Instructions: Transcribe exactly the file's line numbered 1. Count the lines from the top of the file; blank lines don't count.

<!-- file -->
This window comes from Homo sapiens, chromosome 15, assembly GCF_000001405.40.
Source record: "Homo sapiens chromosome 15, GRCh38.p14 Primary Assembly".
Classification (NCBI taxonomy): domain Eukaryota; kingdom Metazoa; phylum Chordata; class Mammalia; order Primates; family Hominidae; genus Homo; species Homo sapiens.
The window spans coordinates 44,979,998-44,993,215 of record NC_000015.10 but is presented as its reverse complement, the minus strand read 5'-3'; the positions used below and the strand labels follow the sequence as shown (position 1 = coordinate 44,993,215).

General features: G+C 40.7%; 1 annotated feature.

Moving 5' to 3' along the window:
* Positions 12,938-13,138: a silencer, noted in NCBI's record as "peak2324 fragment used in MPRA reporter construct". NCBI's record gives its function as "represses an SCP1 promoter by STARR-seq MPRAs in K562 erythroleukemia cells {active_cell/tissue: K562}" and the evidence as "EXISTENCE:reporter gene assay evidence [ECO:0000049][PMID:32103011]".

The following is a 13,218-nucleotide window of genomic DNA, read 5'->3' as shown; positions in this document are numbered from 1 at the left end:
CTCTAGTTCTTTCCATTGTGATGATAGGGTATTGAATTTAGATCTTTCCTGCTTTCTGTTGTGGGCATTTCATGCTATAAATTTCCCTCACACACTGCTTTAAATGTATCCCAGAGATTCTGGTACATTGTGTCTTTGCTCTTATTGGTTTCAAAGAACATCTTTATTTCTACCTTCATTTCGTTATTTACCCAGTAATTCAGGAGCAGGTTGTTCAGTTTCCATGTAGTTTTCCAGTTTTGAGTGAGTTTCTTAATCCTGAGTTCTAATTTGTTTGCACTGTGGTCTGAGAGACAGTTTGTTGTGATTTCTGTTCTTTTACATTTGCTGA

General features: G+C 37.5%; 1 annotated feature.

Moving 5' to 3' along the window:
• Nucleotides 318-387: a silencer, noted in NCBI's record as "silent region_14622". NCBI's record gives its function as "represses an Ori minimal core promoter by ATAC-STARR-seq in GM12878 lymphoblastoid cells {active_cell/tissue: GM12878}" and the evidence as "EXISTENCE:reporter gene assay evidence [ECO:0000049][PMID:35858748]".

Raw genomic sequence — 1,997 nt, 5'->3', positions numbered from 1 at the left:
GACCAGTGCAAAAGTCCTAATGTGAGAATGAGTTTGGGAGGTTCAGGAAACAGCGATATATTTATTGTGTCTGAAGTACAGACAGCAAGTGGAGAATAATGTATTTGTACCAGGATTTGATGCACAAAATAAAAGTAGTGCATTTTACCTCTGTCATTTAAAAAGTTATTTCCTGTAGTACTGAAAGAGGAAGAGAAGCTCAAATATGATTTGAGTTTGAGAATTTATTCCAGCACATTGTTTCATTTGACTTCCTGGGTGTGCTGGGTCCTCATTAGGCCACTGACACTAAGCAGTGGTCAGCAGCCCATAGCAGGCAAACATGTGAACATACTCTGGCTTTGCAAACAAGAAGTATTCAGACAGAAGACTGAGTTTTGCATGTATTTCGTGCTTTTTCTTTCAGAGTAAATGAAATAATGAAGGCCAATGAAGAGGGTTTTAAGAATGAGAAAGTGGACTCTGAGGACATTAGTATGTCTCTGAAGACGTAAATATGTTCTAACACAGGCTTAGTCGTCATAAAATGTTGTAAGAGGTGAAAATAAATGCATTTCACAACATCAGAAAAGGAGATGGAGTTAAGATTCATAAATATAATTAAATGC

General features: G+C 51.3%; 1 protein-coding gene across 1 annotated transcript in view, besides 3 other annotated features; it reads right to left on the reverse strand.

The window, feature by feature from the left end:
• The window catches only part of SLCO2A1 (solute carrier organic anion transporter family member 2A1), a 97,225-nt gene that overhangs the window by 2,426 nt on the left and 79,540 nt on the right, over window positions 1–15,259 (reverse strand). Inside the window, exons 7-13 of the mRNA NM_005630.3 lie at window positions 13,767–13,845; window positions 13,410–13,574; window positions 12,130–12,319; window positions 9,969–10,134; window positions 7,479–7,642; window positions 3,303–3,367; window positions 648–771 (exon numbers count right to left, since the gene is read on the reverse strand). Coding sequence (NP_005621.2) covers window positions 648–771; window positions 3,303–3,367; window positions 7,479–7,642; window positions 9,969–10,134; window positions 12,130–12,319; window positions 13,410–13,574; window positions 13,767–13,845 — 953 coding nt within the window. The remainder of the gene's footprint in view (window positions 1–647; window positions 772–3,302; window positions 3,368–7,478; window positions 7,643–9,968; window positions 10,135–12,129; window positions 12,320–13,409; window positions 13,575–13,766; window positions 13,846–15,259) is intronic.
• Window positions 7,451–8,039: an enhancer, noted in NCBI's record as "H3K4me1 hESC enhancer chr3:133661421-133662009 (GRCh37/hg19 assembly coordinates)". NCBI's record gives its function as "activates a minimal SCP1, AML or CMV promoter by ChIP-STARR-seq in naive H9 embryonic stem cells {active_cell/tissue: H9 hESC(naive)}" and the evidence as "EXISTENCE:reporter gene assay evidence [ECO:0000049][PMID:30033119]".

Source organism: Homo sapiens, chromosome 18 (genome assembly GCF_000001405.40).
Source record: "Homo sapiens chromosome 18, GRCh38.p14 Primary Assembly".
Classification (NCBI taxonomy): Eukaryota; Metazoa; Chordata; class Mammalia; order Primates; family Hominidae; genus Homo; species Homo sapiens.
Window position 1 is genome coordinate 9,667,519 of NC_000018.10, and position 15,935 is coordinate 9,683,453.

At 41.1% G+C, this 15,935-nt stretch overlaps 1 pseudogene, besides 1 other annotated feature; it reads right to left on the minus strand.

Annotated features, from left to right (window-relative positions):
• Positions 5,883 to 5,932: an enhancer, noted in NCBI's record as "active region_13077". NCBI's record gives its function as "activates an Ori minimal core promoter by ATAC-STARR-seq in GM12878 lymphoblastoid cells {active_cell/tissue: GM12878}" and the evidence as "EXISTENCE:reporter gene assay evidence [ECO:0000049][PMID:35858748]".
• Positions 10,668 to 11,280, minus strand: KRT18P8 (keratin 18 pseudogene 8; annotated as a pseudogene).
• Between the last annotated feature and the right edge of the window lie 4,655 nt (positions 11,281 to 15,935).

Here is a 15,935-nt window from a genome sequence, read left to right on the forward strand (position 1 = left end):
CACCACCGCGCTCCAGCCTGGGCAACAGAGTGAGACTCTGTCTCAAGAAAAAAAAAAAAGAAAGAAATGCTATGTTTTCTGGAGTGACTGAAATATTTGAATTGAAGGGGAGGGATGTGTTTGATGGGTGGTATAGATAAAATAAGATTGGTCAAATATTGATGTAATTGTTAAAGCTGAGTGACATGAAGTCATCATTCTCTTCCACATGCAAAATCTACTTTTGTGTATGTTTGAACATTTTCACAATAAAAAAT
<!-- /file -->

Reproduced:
This window comes from Homo sapiens, chromosome 15, assembly GCF_000001405.40.